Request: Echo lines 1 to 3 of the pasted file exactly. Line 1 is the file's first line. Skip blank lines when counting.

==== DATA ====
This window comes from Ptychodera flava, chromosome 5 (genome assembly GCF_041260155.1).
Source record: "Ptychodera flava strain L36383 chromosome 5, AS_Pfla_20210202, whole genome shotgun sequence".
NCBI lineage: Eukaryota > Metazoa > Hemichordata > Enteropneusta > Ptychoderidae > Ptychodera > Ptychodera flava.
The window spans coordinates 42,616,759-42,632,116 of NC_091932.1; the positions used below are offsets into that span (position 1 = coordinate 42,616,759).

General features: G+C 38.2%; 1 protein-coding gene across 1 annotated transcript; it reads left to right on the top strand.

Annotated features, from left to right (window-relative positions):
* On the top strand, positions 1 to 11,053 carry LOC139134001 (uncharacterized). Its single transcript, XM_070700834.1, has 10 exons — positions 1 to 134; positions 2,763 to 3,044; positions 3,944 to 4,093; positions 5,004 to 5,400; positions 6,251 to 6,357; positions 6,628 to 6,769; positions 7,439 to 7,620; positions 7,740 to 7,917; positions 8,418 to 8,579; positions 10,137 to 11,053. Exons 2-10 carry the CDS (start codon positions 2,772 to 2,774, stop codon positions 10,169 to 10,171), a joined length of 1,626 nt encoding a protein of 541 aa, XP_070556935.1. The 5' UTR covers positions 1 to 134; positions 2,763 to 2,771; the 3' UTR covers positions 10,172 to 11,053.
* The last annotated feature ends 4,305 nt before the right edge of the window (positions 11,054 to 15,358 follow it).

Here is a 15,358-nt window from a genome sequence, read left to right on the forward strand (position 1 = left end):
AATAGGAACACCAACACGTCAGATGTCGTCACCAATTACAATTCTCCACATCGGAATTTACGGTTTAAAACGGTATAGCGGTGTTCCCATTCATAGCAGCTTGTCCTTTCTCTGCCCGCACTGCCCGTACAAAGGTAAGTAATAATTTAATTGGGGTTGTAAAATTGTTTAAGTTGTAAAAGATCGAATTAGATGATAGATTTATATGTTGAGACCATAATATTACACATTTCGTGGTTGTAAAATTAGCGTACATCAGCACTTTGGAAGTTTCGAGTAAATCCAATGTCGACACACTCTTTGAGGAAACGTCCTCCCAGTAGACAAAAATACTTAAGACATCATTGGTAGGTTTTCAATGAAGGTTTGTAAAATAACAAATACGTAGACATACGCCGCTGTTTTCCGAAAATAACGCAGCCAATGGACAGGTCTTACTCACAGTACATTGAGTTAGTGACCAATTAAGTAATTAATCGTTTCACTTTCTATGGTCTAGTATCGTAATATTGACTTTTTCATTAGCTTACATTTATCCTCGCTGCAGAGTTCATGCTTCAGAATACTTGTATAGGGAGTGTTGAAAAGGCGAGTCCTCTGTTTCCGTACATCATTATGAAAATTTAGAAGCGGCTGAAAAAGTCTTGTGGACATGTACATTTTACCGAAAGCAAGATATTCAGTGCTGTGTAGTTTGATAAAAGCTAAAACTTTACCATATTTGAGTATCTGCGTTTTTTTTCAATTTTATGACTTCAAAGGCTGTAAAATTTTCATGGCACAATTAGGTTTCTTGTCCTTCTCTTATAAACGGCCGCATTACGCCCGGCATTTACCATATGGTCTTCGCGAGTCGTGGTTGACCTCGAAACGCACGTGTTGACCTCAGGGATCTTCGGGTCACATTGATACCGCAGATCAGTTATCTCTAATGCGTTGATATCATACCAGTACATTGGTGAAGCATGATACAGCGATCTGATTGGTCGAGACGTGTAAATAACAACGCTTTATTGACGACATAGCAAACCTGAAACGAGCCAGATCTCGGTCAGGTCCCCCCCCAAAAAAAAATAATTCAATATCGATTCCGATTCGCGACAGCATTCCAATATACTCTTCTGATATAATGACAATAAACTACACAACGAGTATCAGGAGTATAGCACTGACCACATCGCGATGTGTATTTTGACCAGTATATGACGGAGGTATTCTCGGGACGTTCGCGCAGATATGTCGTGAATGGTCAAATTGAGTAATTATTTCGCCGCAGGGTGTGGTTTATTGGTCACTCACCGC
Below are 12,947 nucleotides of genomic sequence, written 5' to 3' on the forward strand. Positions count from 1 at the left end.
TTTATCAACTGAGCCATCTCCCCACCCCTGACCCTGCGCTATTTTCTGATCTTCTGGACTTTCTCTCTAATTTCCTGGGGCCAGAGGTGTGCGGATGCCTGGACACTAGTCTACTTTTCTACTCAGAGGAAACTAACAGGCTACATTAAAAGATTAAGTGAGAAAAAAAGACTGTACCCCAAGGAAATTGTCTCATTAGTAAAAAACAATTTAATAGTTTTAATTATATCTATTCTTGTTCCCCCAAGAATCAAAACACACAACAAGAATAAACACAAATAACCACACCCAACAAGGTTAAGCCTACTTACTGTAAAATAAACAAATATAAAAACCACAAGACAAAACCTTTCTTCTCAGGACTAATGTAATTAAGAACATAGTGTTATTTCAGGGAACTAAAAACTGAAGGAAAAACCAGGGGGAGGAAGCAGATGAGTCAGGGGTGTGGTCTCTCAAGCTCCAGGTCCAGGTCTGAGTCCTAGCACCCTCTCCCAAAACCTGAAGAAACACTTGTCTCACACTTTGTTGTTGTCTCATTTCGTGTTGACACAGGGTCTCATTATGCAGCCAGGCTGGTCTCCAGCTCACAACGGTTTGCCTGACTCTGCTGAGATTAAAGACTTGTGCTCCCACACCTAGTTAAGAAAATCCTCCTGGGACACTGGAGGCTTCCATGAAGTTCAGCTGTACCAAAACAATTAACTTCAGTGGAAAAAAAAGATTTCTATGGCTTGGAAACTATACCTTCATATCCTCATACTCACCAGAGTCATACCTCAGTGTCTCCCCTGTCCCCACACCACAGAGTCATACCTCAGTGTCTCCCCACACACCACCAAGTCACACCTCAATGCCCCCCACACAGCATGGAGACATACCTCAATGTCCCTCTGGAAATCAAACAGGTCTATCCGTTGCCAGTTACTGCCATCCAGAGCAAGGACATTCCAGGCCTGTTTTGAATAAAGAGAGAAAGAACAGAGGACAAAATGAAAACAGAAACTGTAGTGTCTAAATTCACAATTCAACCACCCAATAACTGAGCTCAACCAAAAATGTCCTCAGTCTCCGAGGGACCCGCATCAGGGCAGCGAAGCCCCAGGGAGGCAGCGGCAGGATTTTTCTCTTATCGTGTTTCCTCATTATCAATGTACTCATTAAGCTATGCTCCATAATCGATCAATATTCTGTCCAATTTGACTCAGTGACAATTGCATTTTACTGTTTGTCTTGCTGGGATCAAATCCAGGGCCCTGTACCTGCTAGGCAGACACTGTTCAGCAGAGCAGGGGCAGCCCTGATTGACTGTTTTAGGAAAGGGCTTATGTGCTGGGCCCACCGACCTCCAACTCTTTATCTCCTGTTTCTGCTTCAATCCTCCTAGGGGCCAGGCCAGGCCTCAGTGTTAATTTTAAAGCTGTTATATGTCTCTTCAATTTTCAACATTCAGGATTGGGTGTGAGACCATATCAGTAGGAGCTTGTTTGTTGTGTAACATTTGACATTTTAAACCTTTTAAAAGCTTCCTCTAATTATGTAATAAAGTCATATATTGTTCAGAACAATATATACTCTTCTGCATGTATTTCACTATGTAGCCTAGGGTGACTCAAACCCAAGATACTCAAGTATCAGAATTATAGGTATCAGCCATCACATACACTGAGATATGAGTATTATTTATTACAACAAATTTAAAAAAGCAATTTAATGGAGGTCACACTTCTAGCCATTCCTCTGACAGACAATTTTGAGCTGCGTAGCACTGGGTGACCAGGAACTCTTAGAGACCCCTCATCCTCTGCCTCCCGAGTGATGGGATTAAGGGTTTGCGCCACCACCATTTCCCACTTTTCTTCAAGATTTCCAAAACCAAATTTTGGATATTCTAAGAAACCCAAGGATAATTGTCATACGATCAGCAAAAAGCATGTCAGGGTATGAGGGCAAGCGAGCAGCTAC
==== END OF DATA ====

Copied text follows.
This window comes from Ptychodera flava, chromosome 5 (genome assembly GCF_041260155.1).
Source record: "Ptychodera flava strain L36383 chromosome 5, AS_Pfla_20210202, whole genome shotgun sequence".
NCBI lineage: Eukaryota > Metazoa > Hemichordata > Enteropneusta > Ptychoderidae > Ptychodera > Ptychodera flava.